Carroll County Public Schools at its system-wide opening was challenged to an educational “carpe diem.” Perception, relationships and learning dominated the ceremony Friday in the Carroll County High School Auditorium.
“The years from 2008 to 2016 have been very lean years for public education in Virginia,” said School Superintendent Dr. Strader Blankenship. “Our School Board and our Board of Supervisors have demonstrated a huge commitment through funding and innovative budgeting. We continue to strive for excellence.”
Blankenship told participants “we are going to challenge you to reinvent public learning.” He told participants perception is reality and stressed “we must take care of our children” and also recognized the central office staff and the system’s employees for their support in his fifth year at the post.
He told participants seated in the audience tthat employees “in the trenches” earned his utmost respect and said “you guys are the real Carroll County Public Schools. You are the ones who literally teach every child every day.” Citing the success of summer learning camps, he noted effective teaching was about relationships and not necessarily what is taught.
“This isn’t about being warm and fuzzy without substance. That’s not what I’m talking about. It’s about a bond formed even with high expectations,” Blankenship said. “We talk a lot about teaching. Let’s talk about learning this year. I’m in the presence of educational experts. You have the answers.” Borrowing from UCLA Coach John Wooden he said, “You have not taught if they have not learned.”
Blankenship noted the saying “if we don’t reinvent ourselves every now and then, someone will for us,” to a 20-year emphasis on high stakes testing scores in the Commonwealth. He said he felt this educational focus was like a pendulum and it is swinging back.
“It’s an opportunity for us step out of those boxes and reinvent public education. If not Carroll County Public Schools, Who?” said Blankenship. He told participants students he talked with in two informal dinners had overwhelmingly told him the relationships they formed with teachers counted most.
He quoted Poet Maya Angelou who wrote “I’ve learned that people will forget what you said, people will forget what you did, but people will never forget how you made them feel.” He concluded by having the participants chant “every teacher, every child, every day” and asking them to “dance like nobody’s watching” before they left the auditorium for workshops.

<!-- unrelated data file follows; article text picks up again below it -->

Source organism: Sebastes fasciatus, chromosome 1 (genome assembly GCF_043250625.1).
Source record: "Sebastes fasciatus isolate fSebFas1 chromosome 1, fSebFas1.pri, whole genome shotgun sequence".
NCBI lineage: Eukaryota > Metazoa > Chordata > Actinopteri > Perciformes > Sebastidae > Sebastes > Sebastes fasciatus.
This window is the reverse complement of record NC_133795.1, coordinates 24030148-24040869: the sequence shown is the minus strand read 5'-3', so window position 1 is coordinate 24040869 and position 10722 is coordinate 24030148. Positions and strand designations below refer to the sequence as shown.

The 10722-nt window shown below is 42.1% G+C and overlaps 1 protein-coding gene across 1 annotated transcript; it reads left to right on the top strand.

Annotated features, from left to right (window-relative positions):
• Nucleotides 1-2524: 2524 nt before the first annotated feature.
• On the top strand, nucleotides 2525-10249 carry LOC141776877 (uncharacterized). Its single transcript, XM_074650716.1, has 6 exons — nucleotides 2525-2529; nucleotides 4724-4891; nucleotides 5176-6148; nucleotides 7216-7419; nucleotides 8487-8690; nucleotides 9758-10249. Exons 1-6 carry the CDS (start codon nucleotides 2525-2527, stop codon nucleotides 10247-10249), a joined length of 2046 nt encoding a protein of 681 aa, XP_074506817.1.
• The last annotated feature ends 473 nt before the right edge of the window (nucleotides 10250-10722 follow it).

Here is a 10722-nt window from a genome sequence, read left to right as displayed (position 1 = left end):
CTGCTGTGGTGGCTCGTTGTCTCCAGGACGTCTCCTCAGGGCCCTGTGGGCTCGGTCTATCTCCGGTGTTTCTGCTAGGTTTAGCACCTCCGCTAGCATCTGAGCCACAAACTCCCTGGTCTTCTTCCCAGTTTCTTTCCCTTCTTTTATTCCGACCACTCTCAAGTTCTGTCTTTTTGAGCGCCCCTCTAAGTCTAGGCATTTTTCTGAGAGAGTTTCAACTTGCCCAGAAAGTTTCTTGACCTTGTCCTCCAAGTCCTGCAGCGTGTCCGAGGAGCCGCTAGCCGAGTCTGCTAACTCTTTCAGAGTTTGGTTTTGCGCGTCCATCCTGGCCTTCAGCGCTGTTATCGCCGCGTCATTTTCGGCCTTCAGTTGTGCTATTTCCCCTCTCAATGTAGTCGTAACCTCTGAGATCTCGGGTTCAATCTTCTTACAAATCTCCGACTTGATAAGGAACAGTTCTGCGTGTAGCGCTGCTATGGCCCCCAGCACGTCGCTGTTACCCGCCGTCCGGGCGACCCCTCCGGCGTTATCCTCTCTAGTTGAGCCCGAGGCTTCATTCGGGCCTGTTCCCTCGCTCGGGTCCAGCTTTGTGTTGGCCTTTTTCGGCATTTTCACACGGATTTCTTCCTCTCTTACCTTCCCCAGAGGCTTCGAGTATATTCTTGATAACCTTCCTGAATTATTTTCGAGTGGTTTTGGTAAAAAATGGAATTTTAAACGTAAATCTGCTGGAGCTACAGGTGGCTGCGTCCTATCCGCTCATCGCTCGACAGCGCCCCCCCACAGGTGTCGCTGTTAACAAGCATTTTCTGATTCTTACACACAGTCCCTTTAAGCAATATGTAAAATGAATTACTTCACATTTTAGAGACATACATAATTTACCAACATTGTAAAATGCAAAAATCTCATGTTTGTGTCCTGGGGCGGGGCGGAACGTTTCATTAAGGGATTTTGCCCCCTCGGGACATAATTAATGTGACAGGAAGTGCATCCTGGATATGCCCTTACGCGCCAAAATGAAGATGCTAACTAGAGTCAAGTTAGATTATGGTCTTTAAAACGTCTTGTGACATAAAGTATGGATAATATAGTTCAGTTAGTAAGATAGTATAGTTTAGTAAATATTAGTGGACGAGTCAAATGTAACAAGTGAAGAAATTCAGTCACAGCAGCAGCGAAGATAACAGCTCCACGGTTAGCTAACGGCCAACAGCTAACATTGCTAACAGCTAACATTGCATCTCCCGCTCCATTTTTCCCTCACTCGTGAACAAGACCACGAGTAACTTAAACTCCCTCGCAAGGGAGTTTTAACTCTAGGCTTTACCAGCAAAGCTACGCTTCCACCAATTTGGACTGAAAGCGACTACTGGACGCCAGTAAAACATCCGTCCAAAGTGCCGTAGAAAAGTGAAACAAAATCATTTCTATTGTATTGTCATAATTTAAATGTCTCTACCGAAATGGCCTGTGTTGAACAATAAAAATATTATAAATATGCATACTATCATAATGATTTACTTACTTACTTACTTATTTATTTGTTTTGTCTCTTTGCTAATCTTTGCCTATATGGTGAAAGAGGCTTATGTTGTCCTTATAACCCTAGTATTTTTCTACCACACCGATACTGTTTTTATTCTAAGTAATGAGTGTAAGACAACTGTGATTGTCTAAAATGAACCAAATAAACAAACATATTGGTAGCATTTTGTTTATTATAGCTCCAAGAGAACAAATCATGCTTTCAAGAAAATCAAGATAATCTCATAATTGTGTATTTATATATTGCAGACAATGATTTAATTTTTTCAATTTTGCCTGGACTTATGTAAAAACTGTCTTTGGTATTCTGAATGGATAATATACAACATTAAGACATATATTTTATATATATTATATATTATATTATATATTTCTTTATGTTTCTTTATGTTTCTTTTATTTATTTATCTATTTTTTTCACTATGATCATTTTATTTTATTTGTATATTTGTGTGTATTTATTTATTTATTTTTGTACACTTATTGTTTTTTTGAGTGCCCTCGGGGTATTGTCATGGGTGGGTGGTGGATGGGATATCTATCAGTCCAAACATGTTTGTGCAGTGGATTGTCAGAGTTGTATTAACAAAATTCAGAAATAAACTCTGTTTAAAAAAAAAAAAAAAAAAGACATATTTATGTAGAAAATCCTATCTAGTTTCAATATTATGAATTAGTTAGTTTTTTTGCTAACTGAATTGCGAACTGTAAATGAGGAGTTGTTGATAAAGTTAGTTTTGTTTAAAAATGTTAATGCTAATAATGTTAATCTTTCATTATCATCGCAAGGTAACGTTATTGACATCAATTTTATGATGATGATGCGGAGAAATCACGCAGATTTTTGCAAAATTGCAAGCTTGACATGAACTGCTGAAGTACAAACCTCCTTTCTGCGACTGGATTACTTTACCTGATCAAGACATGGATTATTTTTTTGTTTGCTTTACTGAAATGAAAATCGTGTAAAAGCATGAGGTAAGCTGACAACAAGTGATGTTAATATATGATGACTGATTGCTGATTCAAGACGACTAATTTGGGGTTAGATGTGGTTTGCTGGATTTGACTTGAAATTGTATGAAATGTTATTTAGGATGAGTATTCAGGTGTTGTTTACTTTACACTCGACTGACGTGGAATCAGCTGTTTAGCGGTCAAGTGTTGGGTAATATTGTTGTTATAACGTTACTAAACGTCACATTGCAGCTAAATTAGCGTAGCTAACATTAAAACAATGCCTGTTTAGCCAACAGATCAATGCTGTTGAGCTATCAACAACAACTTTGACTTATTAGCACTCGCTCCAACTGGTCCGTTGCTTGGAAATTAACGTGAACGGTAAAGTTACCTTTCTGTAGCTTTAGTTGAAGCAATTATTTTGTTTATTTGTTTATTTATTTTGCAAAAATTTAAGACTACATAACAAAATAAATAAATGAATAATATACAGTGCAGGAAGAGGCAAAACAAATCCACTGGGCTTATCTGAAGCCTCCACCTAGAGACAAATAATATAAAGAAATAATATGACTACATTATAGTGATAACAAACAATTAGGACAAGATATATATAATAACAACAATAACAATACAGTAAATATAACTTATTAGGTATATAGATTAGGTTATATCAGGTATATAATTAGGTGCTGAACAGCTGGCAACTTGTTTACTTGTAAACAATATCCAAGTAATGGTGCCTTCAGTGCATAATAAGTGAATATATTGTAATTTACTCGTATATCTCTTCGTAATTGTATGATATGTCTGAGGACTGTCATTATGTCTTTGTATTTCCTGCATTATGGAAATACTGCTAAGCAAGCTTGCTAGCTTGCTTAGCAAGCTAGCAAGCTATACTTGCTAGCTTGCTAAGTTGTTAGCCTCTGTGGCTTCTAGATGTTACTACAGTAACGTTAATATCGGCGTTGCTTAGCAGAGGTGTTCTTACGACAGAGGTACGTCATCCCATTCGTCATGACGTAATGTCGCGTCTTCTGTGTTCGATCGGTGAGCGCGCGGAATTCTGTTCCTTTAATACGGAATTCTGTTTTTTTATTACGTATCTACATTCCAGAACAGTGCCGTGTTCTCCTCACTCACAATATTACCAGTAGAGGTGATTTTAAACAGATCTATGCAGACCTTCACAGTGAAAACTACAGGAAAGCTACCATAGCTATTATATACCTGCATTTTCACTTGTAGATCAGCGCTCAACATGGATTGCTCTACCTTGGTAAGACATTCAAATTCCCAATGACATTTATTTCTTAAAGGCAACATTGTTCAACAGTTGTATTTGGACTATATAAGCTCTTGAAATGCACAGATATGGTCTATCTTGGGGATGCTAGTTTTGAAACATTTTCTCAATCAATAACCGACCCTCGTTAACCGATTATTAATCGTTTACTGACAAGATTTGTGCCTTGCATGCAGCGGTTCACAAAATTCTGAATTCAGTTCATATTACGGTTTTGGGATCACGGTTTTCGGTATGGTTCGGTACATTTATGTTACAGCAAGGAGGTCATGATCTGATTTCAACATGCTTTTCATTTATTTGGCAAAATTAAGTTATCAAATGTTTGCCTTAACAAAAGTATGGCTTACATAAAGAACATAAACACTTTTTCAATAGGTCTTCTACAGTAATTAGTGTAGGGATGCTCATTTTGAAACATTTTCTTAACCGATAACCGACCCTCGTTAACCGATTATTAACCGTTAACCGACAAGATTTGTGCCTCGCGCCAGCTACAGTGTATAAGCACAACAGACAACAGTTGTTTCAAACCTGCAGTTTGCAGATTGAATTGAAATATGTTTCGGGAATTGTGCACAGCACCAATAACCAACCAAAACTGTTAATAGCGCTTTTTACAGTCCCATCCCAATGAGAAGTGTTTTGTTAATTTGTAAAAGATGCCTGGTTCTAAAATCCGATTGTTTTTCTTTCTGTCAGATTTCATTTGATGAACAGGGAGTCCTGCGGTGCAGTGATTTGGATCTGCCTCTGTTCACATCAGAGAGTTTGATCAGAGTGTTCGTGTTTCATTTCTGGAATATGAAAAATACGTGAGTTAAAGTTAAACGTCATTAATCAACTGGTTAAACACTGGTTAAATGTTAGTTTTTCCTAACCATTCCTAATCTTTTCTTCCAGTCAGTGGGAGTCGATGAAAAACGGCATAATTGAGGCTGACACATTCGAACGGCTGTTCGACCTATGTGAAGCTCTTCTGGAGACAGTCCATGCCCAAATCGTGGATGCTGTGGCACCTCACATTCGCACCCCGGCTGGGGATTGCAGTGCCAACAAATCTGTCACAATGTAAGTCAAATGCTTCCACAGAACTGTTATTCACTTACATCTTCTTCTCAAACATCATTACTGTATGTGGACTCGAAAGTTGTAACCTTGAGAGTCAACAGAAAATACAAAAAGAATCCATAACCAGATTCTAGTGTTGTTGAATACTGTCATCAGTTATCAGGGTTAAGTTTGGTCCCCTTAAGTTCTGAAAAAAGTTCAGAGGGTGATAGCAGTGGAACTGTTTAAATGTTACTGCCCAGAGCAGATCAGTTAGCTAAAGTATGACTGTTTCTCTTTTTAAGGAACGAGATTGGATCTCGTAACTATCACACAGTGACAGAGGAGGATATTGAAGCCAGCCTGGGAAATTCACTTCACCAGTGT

Assistant Superintendent Dr. Mark Burnette set the tone for the opening ceremony by explaining how educators used problem-based learning to build relationships and energy in students in summer school.
“We decided to take a different approach to summer school this year. We decided to do camps,” said Burnette. He said the approach had less emphasis on remediation and letting students “get their hands dirty” with problem-based projects for a different learning experience.
Burnette said camps gave opportunities for critical thinking and team work to take ownership of learning. Summer camp students Josie Quesenberry and Ainsley Nottingham talked about the experience with Quesenberry drawing applause when she said she enjoyed having more fun and less of memorizing everything.
“You have our permission to step outside the box,” said Burnette. “My challenge to you is to see students struggling to learn as an opportunity and not a challenge.”
Board Chairman Brian Spencer, who has served five years on the board, told participants Carroll County celebrates education. He said comments earlier this summer by Supervisors had attacked the integrity of the board.
“We spoke to the issue but didn’t attack back,” Spencer said. He said he’d drawn inspiration from a production of “Big River” at the Andy Griffith Playhouse from the song “World’s Apart” and quoted from the song.
“I see the same stars through my window that you see through yours, But we’re worlds apart, worlds apart. And I see the same skies through brown eyes that you see through blue, But we’re worlds apart, worlds apart. It reminded me of our world today. ” said Spencer. “Remember. Our children are watching. Teach our children how to see the world through the eyes of others. Where are the next statesmen? They are in your classrooms.”
David Broyles may be reached at 276-779-4013 or on [email protected]